CU Denver leaders help build Habitat for Humanity home


CU Denver leaders help build Habitat for Humanity home
A dozen members of the University of Colorado Denver | Anschutz Medical Campus leadership team donned hard hats and wielded hammers, paint brushes and tape measures to help build a Habitat for Humanity home Jan. 17 in northeast Denver.

The afternoon of construction work was part of the CU in the Community campaign, which encourages faculty and staff to spend a half-day of their work week volunteering in the community. The featured partner of this year’s campaign, which continues through February, is Habitat for Humanity of Metro Denver. Before putting the leadership team to work, Habitat representative Jeanne Fischetti thanked them for the university’s involvement with Habitat projects this winter. “It means a lot to us for you to spread the word about our need for volunteers, especially during the cold winter months.”

Habitat for Humanity of Metro Denver is a home ownership program that builds and sells homes to low-income families in need of affordable shelter. The residents are required to contribute 200 hours of work on their own home and other Habitat builds.

Genia Larson, director of the Office of Outreach and Events, said the university already has enjoyed a partnership with Habitat for Humanity of Metro Denver. Students from the Experiential Learning Center frequently volunteer, and graduate students in the School of Public Affairs are regular contributors to the nonprofit. Also, a group of graduate students recently participated in a Habitat for Humanity neighborhood revitalization initiative project in northeast Denver. The students helped Habitat determine if Globeville would be the right neighborhood in which to launch the project.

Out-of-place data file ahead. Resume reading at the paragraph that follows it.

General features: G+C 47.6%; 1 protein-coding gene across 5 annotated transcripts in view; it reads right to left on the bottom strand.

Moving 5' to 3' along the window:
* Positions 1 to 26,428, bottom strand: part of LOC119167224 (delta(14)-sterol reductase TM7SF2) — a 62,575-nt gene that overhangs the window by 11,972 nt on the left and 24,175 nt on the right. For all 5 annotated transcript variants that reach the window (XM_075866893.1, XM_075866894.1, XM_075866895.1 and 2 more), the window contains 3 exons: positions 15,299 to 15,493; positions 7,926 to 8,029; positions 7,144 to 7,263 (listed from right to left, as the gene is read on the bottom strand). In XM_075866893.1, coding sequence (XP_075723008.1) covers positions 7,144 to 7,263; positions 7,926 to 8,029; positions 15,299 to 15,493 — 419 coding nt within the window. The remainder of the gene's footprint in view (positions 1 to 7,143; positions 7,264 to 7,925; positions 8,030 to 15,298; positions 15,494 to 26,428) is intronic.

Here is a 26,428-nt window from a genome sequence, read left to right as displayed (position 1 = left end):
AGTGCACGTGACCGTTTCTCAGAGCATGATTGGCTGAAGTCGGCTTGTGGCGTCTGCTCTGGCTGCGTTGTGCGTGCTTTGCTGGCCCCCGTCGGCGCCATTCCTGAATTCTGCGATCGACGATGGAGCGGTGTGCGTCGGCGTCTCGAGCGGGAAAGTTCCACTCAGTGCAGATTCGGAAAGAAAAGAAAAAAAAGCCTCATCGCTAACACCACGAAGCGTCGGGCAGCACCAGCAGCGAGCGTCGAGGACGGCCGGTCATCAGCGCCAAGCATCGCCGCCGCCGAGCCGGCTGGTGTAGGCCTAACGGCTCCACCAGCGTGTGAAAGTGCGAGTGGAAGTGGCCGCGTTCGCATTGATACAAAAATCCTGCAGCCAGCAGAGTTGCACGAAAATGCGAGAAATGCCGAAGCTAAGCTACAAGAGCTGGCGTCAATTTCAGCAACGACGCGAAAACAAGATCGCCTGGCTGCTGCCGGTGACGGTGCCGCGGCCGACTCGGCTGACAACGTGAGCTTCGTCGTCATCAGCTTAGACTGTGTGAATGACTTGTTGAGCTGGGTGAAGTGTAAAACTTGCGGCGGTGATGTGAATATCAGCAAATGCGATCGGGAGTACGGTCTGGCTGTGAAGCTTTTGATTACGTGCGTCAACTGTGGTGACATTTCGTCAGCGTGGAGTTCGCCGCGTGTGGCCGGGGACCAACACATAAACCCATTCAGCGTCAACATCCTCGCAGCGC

“We have some nice connections to Habitat for Humanity and this (CU in the Community campaign) was a great way to build on an existing relationship,” Larson said. “Also, Habitat builds homes in Denver and Aurora, so this touches both of the communities our campuses are in.”

The leadership team, representing both campuses, painted, caulked, measured, cut and nailed siding. A family is expected to take up residence in the home by mid-March.

Vice President for Health Affairs and Vice Chancellor of the Anschutz Medical Campus Lilly Marks said providing a home for those in need is what community is all about. “It’s such a direct contribution to people’s lives,” she said. “This is a tangible way to make a difference.”

Chancellor Don Elliman said, “This is a terrific way to show we care a great deal about the community we live in.”

Larson got the idea of making Habitat for Humanity of Metro Denver this year's featured partner of CU in the Community when she chatted with Fischetti as part of the Denver Community Leadership Forum, operated by the School of Public Affairs. “Habitat really struggles in the winter to get volunteers, so this was a perfect partnership filling mutual needs,” Larson said.

A team of students from the Experiential Learning Center chose to spend the recent winter break by staying in Denver and volunteering on Habitat construction projects. Said Fischetti, “For them to stay in their community and make an impact here (when students typically choose to travel elsewhere for projects) that was real exciting for us.”